Maine Governor Addresses Resignation Rumors
By Eric Russell
Gov. Paul LePage took a step Tuesday toward atoning for his recent actions, but he also sent sharply conflicting signals about how he plans to respond to mounting pressure from Democrats and members of his own party.
In a morning radio interview, LePage said he was totally at fault for leaving a threatening voice mail last week for a Democratic lawmaker whom he believed had called him a racist. He later invited Rep. Drew Gattine to the State House to have a face-to-face meeting on Wednesday, and Gattine accepted.
LePage also raised the possibility more than once on the radio that he may not finish his second term because of the controversy, which has stretched on for a week.
"I'm looking at all options," the Republican governor said while appearing on WVOM, a Bangor talk radio station, Tuesday morning. "I think some things I've been asked to do are beyond my ability. I'm not going to say that I'm not going to finish it. I'm not saying that I am going to finish it."
He said later in the interview: "If I've lost my ability to help Maine people, maybe it's time to move on."
Some six hours later, in a tweet posted from his Twitter account, LePage backed away from any suggestion that he was considering resignation.
"Regarding rumors of resignation, to paraphrase Mark Twain: 'The reports of my political demise are greatly exaggerated,'" his office tweeted.
LePage's press secretary, Adrienne Bennett, would not provide clarification of the governor's intentions Tuesday afternoon, saying only, "The tweet speaks for itself."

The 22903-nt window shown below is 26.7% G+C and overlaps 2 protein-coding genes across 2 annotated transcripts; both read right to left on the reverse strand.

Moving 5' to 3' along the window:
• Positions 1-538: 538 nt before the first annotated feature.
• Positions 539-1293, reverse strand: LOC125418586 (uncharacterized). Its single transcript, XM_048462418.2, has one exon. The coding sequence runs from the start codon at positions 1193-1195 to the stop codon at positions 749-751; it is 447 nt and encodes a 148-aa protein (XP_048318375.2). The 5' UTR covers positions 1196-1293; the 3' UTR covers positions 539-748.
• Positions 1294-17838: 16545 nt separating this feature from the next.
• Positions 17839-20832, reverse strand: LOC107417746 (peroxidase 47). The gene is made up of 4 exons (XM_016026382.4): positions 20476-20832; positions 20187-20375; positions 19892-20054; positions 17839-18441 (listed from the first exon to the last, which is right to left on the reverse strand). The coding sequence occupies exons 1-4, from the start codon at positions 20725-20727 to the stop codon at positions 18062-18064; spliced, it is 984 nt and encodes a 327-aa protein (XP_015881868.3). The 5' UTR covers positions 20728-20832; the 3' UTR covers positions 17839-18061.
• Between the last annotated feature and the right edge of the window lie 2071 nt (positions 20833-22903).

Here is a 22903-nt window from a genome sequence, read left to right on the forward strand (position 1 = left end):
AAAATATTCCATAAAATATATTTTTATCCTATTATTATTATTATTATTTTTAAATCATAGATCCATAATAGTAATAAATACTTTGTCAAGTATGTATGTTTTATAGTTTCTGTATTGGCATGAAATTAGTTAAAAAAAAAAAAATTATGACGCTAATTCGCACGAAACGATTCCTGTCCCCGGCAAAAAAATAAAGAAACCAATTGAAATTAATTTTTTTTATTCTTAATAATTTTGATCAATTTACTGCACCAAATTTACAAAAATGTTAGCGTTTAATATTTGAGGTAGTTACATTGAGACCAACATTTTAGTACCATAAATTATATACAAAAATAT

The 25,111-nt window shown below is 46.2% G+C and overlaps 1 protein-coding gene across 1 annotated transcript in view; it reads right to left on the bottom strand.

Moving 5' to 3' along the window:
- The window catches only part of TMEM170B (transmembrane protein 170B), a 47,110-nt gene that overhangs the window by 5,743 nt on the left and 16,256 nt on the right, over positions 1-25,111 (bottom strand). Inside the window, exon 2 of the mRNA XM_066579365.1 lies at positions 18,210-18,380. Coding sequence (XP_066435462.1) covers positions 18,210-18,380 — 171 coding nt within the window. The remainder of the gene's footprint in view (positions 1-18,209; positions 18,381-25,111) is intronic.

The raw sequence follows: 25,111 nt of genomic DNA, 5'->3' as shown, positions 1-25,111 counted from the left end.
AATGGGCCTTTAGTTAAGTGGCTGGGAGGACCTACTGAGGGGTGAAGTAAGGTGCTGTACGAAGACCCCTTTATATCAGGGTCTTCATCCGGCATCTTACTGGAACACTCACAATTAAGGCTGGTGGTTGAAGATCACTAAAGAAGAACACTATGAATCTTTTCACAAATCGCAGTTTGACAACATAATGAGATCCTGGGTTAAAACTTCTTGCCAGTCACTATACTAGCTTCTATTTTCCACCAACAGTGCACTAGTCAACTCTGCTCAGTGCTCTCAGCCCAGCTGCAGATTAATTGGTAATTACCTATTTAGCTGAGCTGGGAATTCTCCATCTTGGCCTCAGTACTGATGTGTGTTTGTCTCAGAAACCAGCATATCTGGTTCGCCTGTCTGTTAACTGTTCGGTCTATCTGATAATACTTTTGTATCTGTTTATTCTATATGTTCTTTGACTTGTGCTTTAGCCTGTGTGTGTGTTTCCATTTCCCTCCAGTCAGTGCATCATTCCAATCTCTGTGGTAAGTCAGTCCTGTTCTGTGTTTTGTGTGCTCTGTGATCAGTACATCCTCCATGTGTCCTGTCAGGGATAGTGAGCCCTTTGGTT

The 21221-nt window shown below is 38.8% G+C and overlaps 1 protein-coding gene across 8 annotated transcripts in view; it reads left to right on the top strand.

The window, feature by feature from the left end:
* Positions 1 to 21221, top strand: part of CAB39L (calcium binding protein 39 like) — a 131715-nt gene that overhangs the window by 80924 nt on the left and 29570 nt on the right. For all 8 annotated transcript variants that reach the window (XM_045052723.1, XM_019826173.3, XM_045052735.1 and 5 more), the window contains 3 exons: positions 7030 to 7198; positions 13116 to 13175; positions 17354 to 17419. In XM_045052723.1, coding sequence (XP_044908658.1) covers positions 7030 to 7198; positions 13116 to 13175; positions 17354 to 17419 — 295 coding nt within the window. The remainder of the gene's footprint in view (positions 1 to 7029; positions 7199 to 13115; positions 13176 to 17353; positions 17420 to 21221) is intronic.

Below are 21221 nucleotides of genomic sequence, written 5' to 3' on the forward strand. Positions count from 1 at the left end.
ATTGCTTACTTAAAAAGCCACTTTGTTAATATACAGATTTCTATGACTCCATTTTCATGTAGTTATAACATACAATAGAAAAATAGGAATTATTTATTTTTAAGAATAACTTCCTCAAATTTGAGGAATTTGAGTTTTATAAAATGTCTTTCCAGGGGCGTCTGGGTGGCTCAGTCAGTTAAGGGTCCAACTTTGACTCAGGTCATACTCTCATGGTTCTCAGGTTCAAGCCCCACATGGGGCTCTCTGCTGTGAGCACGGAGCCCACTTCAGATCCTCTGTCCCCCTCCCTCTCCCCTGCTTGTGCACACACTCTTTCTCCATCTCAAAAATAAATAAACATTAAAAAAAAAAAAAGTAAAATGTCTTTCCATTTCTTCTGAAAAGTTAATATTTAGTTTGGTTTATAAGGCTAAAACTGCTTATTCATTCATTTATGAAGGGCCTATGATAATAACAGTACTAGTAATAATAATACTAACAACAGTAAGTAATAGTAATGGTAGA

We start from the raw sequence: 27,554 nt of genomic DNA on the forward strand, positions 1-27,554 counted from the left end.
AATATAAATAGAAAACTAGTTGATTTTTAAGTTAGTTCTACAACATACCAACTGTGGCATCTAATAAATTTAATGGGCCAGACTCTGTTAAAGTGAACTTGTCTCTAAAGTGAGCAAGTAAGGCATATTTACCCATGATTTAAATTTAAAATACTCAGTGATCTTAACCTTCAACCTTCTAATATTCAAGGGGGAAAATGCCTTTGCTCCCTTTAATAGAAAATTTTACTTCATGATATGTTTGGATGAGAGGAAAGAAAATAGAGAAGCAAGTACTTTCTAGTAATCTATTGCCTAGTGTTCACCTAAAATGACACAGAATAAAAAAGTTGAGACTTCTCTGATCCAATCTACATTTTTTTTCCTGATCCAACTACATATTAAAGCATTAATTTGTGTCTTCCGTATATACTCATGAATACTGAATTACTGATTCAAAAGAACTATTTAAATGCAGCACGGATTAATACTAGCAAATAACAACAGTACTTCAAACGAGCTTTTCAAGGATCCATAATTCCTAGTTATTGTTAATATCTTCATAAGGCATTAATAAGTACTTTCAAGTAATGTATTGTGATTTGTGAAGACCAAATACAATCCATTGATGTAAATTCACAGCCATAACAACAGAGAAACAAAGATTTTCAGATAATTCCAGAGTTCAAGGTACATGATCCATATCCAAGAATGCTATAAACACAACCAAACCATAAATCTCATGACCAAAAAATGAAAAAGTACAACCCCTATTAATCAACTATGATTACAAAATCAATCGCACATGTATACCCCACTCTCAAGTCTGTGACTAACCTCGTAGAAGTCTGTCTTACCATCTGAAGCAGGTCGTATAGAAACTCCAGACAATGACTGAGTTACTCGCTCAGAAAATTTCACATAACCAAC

The uncertainty comes after several days of sustained controversy that began last week when the governor told an audience in North Berwick that he's been keeping a three-ring binder of drug dealers and that 90 percent of those dealers are black or Hispanic. Statistics show that the overwhelming majority of drug dealers arrested in Maine are white, and critics have said that even if the governor's numbers were accurate, he is wrong to focus on race.
Over the past week, LePage has repeated his statements about the race of drug dealers in media interviews in several settings, ranging from his Blaine House residence to a meeting with New England governors in Boston -- where he was roundly criticized by regional officials for his focus on race.
The governor's actions, and the responses Maine of lawmakers, residents and others, have been fodder for national media attention, putting the state in an unflattering light.